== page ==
Internal auditors and compliance professionals have become attuned to recognizing that if you want support of the C-suite, you should focus on compliance issues that are top of mind among CEOs. For example, one obvious yet relatively new risk are cyber-threats—including inadequate data security, which has materialized as a priority issue for many organizations.
Consider: Did your most recent compliance risk assessment identify cyber-security as a major compliance risk? If so, how was it prioritized? What steps were taken to reduce the risk? According to PwC, this year data security far outpaced other areas as a perceived future risk. Notably, the subject didn’t even make last year’s survey, although privacy and confidentiality have consistently been listed as a compliance-related risk.
Recent compliance program benchmarking surveys by Deloitte and PwC indicate that a healthy majority of companies do regular compliance risk assessments at least annually (both surveys reporting more than 60 percent). How the assessments are performed seems evenly split among being done as a stand-alone process, as part of internal audit’s risk assessment, or as part of a general enterprise-wide risk assessment.
A comprehensive and repeatable compliance risk assessment remains the foundation to a strong compliance program, but companies still struggle to implement one in a sustainable manner. Like other elements of a compliance program, no single, universal risk assessment exists. Anyone planning a compliance risk assessment must account for variations in company attributes that affect both the risks to which the company is vulnerable, and the assessment processes that will be practicable.
Those experienced with risk assessments know that the assessment team often begins with templates, tools, and process plans—only to stall or veer off course when it becomes evident that a different approach is needed. Even worse, you might pay for a high-priced, convoluted risk assessment with fancy graphics that ultimately tells you what you already know. Compliance professionals have come to realize that the effectiveness of the compliance risk assessment will depend on carefully balancing what outcomes are achievable given available resources and time.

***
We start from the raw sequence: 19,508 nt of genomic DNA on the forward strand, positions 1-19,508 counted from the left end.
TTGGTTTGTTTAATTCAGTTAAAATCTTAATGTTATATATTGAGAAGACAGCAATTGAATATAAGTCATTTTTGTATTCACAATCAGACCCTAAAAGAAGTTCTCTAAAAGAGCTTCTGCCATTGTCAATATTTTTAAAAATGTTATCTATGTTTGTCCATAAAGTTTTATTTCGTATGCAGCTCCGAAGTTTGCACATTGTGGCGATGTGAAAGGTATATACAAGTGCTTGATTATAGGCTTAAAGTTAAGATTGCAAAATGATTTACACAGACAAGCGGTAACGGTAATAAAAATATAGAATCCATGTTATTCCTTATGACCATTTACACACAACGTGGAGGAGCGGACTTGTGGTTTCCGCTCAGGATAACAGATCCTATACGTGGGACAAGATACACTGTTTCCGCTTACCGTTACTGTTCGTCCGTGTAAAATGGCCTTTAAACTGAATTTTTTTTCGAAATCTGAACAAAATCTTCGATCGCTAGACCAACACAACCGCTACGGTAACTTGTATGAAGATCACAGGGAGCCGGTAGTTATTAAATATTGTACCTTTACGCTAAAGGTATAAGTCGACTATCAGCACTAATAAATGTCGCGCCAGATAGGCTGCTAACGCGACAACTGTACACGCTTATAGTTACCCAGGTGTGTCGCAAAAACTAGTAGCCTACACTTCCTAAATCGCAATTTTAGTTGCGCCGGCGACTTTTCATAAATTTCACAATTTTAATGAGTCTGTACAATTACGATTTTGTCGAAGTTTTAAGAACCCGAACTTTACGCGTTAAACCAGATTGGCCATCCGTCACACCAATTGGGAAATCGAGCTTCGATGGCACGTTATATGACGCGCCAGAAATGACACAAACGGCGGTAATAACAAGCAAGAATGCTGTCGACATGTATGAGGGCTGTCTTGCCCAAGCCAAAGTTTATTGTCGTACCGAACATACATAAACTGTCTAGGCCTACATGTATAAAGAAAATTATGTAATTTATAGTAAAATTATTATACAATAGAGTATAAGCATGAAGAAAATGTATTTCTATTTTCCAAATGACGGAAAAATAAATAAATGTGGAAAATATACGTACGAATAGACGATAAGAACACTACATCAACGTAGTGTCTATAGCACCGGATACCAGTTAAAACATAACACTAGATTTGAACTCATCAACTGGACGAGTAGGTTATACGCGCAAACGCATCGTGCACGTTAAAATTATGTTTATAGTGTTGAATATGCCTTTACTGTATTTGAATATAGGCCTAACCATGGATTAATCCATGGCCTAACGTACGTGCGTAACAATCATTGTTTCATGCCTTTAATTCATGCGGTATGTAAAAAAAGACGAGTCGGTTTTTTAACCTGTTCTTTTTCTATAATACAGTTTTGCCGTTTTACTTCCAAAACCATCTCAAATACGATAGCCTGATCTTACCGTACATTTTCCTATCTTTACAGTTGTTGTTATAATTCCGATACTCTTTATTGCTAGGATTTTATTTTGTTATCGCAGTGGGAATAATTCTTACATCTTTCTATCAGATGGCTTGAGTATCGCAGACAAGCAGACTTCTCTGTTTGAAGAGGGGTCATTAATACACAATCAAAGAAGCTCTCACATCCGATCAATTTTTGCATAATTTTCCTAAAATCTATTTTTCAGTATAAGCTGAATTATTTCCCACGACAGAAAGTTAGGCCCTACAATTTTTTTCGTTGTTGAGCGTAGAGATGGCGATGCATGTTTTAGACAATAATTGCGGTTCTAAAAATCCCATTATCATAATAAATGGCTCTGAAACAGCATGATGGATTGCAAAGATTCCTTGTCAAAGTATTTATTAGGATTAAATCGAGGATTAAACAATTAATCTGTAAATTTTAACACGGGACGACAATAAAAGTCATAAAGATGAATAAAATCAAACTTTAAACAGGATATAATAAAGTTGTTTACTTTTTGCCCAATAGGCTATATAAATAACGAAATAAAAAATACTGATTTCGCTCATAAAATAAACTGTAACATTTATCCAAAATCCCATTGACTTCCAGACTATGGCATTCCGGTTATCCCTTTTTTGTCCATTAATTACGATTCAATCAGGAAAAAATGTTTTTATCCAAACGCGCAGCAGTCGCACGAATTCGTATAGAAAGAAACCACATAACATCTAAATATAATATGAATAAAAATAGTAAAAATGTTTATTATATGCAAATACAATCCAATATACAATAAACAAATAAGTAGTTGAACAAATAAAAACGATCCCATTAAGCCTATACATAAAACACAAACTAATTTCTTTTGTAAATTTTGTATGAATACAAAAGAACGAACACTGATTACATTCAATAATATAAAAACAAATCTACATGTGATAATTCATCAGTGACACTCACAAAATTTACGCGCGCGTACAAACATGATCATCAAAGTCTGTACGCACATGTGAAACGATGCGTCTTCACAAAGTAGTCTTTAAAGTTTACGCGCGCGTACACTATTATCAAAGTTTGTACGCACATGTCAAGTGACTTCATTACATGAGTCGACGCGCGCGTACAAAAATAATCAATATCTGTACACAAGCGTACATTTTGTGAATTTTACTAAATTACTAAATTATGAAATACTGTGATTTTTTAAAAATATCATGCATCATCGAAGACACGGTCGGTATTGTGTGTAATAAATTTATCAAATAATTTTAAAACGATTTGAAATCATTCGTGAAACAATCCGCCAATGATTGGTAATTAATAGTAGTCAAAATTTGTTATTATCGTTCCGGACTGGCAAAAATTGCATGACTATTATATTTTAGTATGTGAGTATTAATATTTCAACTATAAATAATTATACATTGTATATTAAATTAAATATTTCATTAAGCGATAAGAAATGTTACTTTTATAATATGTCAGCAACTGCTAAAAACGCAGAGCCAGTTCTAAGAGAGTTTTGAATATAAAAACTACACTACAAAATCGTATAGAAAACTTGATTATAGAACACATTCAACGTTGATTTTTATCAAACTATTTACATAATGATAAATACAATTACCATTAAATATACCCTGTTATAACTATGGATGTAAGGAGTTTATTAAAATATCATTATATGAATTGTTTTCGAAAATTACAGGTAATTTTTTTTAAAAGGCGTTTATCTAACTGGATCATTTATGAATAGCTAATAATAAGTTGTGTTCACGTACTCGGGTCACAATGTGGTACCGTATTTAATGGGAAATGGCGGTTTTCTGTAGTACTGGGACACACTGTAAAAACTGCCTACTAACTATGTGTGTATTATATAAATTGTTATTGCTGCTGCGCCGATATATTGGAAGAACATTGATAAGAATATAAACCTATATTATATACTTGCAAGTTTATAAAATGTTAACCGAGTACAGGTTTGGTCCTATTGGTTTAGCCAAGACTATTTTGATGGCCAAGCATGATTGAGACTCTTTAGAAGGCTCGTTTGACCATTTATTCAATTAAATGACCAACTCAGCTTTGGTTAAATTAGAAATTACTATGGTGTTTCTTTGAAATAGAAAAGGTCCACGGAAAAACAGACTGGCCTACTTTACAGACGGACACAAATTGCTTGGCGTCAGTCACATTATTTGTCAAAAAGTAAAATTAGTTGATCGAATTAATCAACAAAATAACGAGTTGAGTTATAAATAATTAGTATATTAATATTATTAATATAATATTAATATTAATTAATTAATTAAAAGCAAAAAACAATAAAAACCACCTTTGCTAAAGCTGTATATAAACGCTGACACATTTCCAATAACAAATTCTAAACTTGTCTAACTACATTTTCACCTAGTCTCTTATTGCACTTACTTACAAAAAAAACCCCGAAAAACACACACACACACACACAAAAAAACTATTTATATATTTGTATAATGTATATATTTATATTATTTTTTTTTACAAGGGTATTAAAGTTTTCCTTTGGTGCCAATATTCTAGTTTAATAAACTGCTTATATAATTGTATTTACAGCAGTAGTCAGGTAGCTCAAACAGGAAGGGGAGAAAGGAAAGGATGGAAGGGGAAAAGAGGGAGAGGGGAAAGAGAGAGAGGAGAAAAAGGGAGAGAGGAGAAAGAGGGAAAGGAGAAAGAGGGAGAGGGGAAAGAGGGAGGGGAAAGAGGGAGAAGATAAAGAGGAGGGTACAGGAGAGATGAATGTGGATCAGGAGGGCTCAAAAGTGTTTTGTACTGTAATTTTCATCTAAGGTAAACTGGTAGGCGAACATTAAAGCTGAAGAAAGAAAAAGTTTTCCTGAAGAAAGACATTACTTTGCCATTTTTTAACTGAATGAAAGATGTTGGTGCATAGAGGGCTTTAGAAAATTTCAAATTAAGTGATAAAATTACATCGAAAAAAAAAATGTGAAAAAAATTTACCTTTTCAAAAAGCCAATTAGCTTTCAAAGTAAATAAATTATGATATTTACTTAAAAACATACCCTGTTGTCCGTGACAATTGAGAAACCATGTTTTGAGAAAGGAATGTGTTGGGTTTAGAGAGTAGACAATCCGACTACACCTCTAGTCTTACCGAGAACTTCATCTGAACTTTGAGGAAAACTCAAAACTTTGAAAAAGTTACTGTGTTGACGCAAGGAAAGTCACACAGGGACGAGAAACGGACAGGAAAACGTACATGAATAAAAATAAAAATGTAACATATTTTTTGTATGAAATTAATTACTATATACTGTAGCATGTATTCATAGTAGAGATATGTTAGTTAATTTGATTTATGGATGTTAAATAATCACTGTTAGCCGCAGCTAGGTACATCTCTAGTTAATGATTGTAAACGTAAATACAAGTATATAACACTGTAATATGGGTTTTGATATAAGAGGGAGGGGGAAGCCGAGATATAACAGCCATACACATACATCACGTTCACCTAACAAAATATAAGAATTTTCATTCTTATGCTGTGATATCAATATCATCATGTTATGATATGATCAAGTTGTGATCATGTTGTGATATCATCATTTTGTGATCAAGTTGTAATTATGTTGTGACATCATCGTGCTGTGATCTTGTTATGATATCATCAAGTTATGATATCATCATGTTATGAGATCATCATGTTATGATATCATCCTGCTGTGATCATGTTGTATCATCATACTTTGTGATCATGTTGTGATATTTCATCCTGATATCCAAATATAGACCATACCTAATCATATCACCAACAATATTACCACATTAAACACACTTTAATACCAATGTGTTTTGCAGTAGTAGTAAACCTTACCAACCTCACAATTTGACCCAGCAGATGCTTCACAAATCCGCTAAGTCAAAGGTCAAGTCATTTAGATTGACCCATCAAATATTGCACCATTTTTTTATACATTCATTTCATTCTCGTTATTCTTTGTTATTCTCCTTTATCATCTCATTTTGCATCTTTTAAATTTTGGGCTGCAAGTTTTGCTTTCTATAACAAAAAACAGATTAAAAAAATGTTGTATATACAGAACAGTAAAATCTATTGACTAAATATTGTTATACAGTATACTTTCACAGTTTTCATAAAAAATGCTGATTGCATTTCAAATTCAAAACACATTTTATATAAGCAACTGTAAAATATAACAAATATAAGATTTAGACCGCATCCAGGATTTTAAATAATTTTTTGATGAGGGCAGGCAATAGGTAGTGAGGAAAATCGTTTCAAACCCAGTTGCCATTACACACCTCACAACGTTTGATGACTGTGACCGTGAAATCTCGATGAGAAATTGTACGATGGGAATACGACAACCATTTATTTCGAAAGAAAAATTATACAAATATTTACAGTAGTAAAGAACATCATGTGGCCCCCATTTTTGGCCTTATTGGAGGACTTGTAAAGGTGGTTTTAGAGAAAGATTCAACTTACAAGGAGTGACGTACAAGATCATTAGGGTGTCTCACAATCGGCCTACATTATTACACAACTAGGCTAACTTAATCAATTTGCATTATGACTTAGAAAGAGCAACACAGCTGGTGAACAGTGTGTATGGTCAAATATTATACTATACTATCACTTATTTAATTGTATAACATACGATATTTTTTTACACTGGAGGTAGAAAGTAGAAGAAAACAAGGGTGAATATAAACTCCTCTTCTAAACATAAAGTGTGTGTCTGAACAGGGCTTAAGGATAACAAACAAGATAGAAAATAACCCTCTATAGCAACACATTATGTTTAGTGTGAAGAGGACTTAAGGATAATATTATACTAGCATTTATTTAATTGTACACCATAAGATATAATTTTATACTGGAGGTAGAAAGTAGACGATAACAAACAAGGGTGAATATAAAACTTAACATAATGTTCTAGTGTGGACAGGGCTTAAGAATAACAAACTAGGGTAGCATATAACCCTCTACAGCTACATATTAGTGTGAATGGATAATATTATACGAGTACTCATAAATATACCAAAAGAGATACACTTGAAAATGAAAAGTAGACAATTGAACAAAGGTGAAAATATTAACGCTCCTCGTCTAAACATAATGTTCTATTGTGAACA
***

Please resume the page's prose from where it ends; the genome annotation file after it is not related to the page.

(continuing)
Risk Assessment Methodology
The internal audit team can play a significant role in assisting with an effective risk assessment, particularly by applying methodologies and techniques from enterprise risk management. The core steps for conducting risk assessments are well-established: information gathering on key risks and the associated likelihood, effect, and controls; gap analysis; and design of remediation or mitigation steps. But the context in which these steps are applied can be quite specific and driven by organizational variation.
Remember that regulatory risks change over time, and the challenge is to avoid investing heavily in generating large amounts of information that can’t be used before it goes stale. A thoughtful risk ranking, controls evaluation, and gap analysis by knowledgeable people will prove be a big step forward, if it leads to effective action.
Because ethics and compliance risks touch so many areas of the enterprise, organizations should consider integrating the compliance risk assessment into an existing ERM process. This is another area where risk assessments seem to struggle, grappling with siloed, uncoordinated, and overlapping activities. One obvious benefit of an integrated approach is consistency and uniformity of terminology, criteria, process, and the risk information collected. When risk assessments are conducted separately by different business units, use of different frameworks can result in the need and cost for reconciling the information collected across the organization. Integration can lead to a better quality of risk-based information upon which strategic and tactical decisions are based.
Contemplating the risk universe and the assessment process can seem overwhelming. Keep in mind that the fundamental objective of the compliance risk assessment is to drive improvements in the compliance program. The assessment should result in information that will guide the allocation of (limited) resources and activities within the compliance program to optimize the match between the company’s major compliance threats and the corresponding mitigation efforts.
Here are some realistic considerations for a balanced approach:
Establish scope. For instance, decide whether you should include all operations or apply a materiality threshold to determine inclusion in the process. It might be better to limit the scope to significant operations, especially during an initial risk assessment so that the process does not become unwieldy.